Transcranial magnetic stimulation (TMS) has been proposed as a potential treatment add-on for positive symptoms in schizophrenia. To summarize the current evidence for its efficacy, we reviewed clinical trials from the last 20 years that investigated TMS for positive symptoms. We performed a search on the PubMed database for clinical trials that used TMS for the treatment of positive symptoms published in peer-reviewed journals. We excluded reviews, case reports, and opinion papers. Of the 30 studies included, the majority (n = 25) investigated auditory verbal hallucinations. Twelve studies found evidence for a positive treatment effect of TMS on positive symptoms, while 18 did not find enough evidence to conclude that TMS is effective for positive symptoms. However, the small sample size of the majority of studies is a limiting factor for the reliability of previous findings. In conclusion, evidence for an effect of TMS on positive symptoms was mixed. Since most of the studies were performed in patients with auditory verbal hallucinations, further research of TMS for other positive symptoms including thought disorder and delusions is warranted.
Schizophrenia spectrum disorder is a severe mental illness with onset already in adolescence or early adulthood and manifestation throughout lifetime . The presence of positive symptoms such as hallucinations, delusions, and disorganized speech are among the key symptoms to diagnose schizophrenia . Despite considerable research, treatment remains unsatisfactory. In attempting to achieve more specificity in the search for treatment alternatives, single psychotic symptoms have been investigated [3-6]. The most prominent example is auditory verbal hallucinations. Occurring in up to 75% of patients with schizophrenia , auditory verbal hallucinations are one of the main symptom for a schizophrenia diagnosis . Auditory verbal hallucinations are defined as false perceptions of voices and sounds in the absence of external stimuli. Despite the fact that hallucinations are not perceivable from an observer’s perspective, the often commanding, intrusive, and violent nature of the voices can lead to reduced quality of life in patients  and in severe cases even to suicide .
The first-line treatment for positive symptoms such as auditory verbal hallucinations are second-generation antipsychotic drugs . However, treatment with antipsychotics is often insufficient, and up to 30% of patients continue to suffer from treatment-resistant auditory verbal hallucinations . Notably, such treatment resistance has been observed with both second-generation and first-generation antipsychotic drugs and is aggravated by the fact that antipsychotics are often accompanied by various side effects .
Transcranial magnetic stimulation (TMS) seems promising in this regard with its minimal risk profile . Thus, adding TMS to the conventional treatment with antipsychotic drugs does not increase side effects but may enhance the chances of successfully treating positive symptoms.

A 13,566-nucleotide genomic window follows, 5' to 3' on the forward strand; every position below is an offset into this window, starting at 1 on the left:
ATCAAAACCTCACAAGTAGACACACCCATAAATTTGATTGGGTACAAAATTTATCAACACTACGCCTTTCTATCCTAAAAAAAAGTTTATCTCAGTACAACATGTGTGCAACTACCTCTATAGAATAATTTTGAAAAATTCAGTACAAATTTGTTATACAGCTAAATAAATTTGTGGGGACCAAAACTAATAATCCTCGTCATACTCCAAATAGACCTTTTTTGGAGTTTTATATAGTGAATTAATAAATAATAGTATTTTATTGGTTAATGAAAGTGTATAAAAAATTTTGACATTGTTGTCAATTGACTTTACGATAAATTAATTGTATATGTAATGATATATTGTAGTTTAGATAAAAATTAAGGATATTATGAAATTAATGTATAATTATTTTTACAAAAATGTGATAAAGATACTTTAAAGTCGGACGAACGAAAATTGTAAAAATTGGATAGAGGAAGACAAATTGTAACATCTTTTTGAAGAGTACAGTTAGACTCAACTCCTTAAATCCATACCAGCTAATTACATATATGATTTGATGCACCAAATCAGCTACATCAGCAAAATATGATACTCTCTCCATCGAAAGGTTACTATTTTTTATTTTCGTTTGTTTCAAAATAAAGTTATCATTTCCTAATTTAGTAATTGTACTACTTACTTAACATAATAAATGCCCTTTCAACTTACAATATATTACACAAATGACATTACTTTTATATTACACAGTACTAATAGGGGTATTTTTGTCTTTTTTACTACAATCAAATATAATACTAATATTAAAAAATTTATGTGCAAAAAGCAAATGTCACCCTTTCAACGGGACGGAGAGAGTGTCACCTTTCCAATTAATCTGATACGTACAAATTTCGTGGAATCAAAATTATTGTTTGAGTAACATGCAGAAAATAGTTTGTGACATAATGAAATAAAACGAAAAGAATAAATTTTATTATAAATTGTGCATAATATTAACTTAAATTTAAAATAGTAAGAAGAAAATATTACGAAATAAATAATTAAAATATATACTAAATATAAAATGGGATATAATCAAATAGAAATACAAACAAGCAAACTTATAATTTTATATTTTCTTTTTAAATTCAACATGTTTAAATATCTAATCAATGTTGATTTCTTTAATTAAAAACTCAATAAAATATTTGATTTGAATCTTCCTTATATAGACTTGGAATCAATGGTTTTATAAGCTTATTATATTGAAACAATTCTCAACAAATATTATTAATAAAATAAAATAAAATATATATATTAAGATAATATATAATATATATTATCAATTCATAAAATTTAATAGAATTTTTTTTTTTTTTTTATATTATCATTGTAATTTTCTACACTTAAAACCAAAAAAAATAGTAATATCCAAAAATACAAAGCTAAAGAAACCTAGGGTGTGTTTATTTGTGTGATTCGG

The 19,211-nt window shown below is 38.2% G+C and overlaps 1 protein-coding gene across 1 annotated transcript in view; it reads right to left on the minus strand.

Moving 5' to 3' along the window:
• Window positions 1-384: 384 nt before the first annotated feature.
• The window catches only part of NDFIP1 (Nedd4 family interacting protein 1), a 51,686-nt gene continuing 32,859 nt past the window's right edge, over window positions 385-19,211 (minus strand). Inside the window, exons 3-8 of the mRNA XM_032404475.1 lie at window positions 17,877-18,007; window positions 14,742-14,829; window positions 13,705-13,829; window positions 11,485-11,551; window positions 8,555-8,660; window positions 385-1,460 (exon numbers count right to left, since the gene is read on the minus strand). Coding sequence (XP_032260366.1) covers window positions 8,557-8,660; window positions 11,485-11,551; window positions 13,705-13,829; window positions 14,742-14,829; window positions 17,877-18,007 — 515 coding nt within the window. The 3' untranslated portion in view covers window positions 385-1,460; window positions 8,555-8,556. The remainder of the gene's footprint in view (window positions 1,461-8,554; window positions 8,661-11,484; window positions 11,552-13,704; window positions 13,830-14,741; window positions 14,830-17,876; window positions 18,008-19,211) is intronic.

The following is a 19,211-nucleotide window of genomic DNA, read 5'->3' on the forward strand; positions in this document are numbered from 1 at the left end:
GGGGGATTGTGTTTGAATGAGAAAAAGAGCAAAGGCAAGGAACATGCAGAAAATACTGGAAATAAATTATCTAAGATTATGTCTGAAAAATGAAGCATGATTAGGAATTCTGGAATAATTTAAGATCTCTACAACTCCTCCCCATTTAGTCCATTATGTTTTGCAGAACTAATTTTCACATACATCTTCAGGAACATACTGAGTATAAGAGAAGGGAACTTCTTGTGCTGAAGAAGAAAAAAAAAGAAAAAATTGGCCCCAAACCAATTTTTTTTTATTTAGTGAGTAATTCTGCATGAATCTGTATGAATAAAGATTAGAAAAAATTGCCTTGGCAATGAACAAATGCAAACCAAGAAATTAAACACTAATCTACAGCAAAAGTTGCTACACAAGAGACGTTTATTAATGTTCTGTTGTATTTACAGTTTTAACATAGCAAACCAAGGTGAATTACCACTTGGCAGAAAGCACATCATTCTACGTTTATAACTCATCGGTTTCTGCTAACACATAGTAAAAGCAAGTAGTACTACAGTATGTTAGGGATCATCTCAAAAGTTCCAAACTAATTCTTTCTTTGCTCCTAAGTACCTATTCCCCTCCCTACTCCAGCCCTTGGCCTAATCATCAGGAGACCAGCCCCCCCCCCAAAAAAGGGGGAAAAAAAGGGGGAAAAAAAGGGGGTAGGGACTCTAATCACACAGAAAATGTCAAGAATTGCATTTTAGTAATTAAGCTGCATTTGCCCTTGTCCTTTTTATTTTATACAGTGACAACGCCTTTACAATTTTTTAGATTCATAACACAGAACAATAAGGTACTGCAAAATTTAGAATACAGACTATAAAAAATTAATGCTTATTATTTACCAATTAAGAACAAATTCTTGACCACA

Based on the principle of electromagnetic induction, TMS works through rapid changes in the magnetic field and induces an electric current in the cortex which in turn depolarizes neurons and elicits an action potential . In general, two distinct applications of TMS can be distinguished: single pulse versus repetitive pulses. While single-pulse TMS is used in more experimental settings and to determine the motor threshold , repetitive-pulse TMS (rTMS) is used for various disorders, including major depressive disorder , obsessive-compulsive disorder , and schizophrenia spectrum disorders. The beneficial effects of rTMS in psychiatric disorders has been explained by short-term modulations of neuronal communication and subsequent changes in neuronal plasticity , also shown by changes in resting cerebral blood flow after rTMS [13, 18]. The neuromodulatory effects of TMS depend also on the applied frequency, such that low-frequency rTMS of 1 Hz is thought to inhibit cortical excitability under the coil, the time chosen for the interstimulus interval, and other factors .
Apart from traditional rTMS, protocols with other stimulation patterns have been developed, such as theta-burst stimulation (TBS) . Compared with rTMS, TBS has the advantage of delivering powerful effects in a fraction of the time, and intermittent TBS has been shown to be noninferior to rTMS, at least in depression .
Of all positive symptoms, auditory verbal hallucinations are the most widely investigated symptom for the treatment with TMS. Hoffman et al.  were the first to propose an rTMS protocol with low-frequency stimulation (1 Hz) over the left temporoparietal cortex for the treatment of persistent auditory verbal hallucinations. The temporoparietal cortex is considered a central part of the language system , and targeting this region may thus inhibit the pathologically hyperactive language system and consequently reduce auditory hallucinations [23-26]. Further support for this hypothesis comes from a study that found hyperperfusion in the superior temporal gyrus before stimulation to be predictive for response to TMS .